How a tech sportwear startup went from turning down Shark Tank to the 1st Australian company kitting out an EFL team

On The Go founder Mick Spencer in the Sheffield Wednesday dressing rooms before their first home game of the season. Source: Supplied
  • Mick Spencer launched his tech sportswear business in 2012 selling gear to local teams from the back of a 35-year-old hatchback
  • His Canberra-based startup scored a white label deal to supply 70,000 units to English Football League side Sheffield Wednesday just a few months ago
  • Last year Spencer was the first pitch on Shark Tank and offered $600,000. He said yes, then no

When Sheffield Wednesday ran onto the ground for last weekend’s game in the 2017 English Football League, a new Australian fan was especially pleased with how good the side looked.

The Owls beat Fulham 1-0 in a great start for the club’s 150th anniversary, while Mick Spencer acracked the premier league a year after the 26-year-old Canberra entrepreneur was offered a record $600,000 deal on Shark Tank, which ultimately he turned down.

Spencer’s custom sports apparel e-commerce company On The Go (OTG) is manufacturing more than 70,000 units for SWFC and its fans in a massive white label deal with England’s third oldest professional club. OTG will supply Sheffield Wednesday’s full technical apparel and merchandise, on and off field, with brand ELEV8. The 70,000 unit range includes players’ head-to-toe gear, training, travel, fan retail merchandise, and outfits for officials and staff.

The unveiling of the new kit is a big part of English football’s rituals, but at the start of the season the Owls were struggling with suppliers for a three-jersey kit and only managed to reveal the first two home and away designs just three weeks before kick-off. They’d shifted to a new manufacturer who tried to crank up the price and the search continued with the clock ticking to the start of the season.

Just as speed is a key part of success on the field, Spencer’s ability to move quickly landed him the chance to become the first Australian company to supply an English football team. Like many tech-based businesses disrupting traditional retail, On The Go gives full control customisation to its clients and can fill orders from five pieces to 100,000 globally in between one and five weeks.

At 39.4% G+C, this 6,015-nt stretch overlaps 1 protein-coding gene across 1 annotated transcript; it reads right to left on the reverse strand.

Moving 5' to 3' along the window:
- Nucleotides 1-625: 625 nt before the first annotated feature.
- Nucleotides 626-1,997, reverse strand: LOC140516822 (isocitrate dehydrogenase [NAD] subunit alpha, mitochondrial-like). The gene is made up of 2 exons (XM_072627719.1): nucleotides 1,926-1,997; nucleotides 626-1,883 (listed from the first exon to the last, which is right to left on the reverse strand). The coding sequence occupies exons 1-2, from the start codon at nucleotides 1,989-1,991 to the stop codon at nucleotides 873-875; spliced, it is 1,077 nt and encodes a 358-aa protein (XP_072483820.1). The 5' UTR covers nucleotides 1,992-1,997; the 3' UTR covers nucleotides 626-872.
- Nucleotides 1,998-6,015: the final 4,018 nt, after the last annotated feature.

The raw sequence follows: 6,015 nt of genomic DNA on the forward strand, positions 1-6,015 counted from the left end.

“They had gone down the path of a new supplier, who had left them in the lurch at the last minute, and they were a matter of weeks away from the first games,” Spencer told Business Insider.

“We were introduced through a customer and colleague, who is involved with pro sports teams around the world, with the likes of Force India F1 Team, Manchester United, ACT Brumbies, and other high profile clubs and clients.

“A phone call lead to product specifications, sampling and agreements, all in the space of two weeks of being introduced. This process took other suppliers months.”

A Who’s Who of sport

In the six years since Spencer launched OTG, the company has already built up an impressive client base spanning an extraordinary 10,000 teams, clubs and groups, most notably Hockey Australia, the AFL, NRL Academy and Cricket NSW. The business is now close to kitting one million people in 10 countries.

Spencer signed a five-year multi-million dollar exclusive contract with Hockey Australia, to kit out the Australian representative teams – the Kookaburras and Hockeyroos – as well as indoor and Masters teams plus staff and officials.

The 2017 home and away uniforms for Sheffield Wednesday, which were only revealed on August 2. Source: SWFC

His trip to the UK on the weekend was a dream come true.

“When I first walked into the player’s locker room and saw all of our jerseys, shorts, socks, compression and training gear racked neatly, it was so exciting,” he says.

“Just five years ago when OTG was making items for local teams out the back of a 1988 Ford Laser, to get an interstate team ordering from us was exciting. To look at what the team is achieving now with making items for a professional league team, it is an awesome feeling. And it is testament to how far we have come in a short time.”

Spencer was invited to a boardroom dinner and the chairman’s box by the chairman and COO.